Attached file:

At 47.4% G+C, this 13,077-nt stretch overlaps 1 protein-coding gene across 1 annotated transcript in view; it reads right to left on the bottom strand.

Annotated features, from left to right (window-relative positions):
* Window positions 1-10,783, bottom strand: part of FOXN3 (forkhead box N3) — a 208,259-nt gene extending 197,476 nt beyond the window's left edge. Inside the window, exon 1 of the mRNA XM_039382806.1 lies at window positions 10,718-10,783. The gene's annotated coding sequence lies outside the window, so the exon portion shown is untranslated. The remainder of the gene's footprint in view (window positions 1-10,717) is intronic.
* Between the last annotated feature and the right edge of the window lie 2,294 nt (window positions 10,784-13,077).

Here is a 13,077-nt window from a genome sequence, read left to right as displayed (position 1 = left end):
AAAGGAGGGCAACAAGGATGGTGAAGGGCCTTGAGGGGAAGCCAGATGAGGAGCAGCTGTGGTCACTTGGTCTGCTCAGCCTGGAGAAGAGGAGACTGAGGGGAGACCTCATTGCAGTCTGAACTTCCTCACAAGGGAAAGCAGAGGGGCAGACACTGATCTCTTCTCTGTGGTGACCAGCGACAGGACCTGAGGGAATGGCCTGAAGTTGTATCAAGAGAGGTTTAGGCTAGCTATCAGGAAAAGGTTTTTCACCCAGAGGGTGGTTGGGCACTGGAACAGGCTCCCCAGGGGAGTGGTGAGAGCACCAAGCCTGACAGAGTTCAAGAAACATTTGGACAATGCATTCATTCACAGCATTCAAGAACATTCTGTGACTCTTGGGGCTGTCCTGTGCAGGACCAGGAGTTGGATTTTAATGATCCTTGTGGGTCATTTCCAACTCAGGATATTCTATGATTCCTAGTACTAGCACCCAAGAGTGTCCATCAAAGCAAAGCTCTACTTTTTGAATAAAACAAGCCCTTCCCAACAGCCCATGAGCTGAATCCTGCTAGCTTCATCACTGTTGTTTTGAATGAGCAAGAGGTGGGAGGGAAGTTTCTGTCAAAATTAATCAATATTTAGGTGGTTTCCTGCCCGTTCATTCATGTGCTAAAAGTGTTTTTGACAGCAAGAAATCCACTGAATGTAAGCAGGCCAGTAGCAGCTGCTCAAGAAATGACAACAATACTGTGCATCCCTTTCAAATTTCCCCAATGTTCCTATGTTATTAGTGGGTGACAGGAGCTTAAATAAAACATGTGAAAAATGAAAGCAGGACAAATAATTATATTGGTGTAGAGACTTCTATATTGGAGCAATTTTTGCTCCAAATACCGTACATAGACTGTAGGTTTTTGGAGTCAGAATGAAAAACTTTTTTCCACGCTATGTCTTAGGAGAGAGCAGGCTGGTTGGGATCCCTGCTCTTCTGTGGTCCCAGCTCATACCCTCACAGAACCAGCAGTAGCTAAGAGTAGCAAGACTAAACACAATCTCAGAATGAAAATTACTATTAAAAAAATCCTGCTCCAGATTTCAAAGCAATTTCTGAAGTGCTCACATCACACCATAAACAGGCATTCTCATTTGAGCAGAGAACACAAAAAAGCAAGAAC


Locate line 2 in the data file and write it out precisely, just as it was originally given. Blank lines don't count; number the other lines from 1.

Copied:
Annotated features, from left to right (window-relative positions):